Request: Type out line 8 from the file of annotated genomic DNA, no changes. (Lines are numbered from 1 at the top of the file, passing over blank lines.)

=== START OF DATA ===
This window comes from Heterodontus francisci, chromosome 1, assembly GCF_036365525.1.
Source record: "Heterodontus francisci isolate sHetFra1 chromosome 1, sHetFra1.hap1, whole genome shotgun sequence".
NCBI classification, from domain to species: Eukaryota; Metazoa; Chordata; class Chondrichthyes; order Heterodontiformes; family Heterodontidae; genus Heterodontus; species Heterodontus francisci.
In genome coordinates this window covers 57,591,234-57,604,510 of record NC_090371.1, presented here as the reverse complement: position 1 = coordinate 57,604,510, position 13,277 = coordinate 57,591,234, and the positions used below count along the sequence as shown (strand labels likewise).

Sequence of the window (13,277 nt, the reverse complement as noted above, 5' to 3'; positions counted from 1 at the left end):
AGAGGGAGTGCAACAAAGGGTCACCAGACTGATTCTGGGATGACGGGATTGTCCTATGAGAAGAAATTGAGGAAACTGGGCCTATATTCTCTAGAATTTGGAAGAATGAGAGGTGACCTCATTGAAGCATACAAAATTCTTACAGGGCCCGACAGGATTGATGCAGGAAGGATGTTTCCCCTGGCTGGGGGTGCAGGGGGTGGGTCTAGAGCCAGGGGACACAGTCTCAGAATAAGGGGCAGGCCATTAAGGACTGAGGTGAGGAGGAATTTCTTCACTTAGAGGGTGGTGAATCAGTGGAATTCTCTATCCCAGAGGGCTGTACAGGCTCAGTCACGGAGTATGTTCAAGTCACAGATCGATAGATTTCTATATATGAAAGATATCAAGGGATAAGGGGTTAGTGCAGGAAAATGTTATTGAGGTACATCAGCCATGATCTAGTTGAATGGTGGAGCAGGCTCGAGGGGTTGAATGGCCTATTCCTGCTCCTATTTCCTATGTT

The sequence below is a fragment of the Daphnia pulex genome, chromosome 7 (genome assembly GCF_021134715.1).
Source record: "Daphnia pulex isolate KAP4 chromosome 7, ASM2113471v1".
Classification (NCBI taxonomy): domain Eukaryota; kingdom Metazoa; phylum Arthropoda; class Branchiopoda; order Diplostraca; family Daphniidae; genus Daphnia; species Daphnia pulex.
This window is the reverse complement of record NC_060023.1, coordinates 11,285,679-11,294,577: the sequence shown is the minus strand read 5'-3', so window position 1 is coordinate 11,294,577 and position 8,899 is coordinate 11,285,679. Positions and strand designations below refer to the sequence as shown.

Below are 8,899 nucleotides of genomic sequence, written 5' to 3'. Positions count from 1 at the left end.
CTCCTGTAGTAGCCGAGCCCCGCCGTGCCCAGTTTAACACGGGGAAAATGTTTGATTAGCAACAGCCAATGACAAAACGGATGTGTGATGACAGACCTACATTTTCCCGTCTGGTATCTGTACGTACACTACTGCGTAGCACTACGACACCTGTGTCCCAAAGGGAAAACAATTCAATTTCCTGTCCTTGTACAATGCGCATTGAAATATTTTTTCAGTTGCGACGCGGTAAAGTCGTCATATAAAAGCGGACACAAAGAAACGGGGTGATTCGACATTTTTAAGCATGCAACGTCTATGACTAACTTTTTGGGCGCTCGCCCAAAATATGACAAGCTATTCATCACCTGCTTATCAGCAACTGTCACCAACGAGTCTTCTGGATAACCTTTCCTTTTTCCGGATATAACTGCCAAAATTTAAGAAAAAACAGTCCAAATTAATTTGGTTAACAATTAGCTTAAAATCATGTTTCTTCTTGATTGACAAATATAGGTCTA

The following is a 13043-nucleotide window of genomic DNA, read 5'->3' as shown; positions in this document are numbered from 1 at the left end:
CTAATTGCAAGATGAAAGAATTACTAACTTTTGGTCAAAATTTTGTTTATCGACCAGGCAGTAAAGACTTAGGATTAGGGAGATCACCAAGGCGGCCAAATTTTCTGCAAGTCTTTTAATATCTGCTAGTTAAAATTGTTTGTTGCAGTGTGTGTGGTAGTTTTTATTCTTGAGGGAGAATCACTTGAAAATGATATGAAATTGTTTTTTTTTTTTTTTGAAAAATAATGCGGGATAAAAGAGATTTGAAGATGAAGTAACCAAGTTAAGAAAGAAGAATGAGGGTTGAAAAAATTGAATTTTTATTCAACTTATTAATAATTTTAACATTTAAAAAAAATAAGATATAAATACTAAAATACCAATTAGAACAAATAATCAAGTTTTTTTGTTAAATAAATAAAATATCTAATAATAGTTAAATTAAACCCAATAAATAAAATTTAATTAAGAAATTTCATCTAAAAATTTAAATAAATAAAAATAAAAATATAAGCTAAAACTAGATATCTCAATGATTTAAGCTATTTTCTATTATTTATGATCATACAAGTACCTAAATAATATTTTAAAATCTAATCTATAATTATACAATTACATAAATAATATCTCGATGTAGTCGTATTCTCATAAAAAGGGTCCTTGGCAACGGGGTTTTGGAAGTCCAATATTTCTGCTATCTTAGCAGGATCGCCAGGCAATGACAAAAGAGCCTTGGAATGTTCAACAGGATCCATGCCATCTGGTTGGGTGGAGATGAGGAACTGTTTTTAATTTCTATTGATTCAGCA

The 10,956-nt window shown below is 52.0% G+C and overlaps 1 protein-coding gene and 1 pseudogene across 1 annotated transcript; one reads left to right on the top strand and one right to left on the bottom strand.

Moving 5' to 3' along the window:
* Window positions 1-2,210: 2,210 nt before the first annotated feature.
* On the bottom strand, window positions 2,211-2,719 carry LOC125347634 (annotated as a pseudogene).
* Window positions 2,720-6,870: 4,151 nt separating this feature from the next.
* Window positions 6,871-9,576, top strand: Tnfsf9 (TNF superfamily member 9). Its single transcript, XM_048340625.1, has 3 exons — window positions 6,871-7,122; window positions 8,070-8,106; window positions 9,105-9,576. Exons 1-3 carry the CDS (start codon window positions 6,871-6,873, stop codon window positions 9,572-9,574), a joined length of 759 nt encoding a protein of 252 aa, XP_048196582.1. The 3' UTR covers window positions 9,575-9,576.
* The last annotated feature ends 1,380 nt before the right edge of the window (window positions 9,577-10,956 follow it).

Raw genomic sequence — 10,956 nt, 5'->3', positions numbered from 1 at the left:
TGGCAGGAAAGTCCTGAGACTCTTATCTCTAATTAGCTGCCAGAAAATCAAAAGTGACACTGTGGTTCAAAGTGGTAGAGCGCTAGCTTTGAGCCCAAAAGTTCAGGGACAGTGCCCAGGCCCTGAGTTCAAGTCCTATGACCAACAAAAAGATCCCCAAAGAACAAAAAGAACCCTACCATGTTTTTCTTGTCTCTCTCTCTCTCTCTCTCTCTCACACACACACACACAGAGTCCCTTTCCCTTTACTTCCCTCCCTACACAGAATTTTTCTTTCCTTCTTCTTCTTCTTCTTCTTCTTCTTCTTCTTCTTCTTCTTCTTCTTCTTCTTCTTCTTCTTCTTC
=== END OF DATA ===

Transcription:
Source record: "Daphnia pulex isolate KAP4 chromosome 7, ASM2113471v1".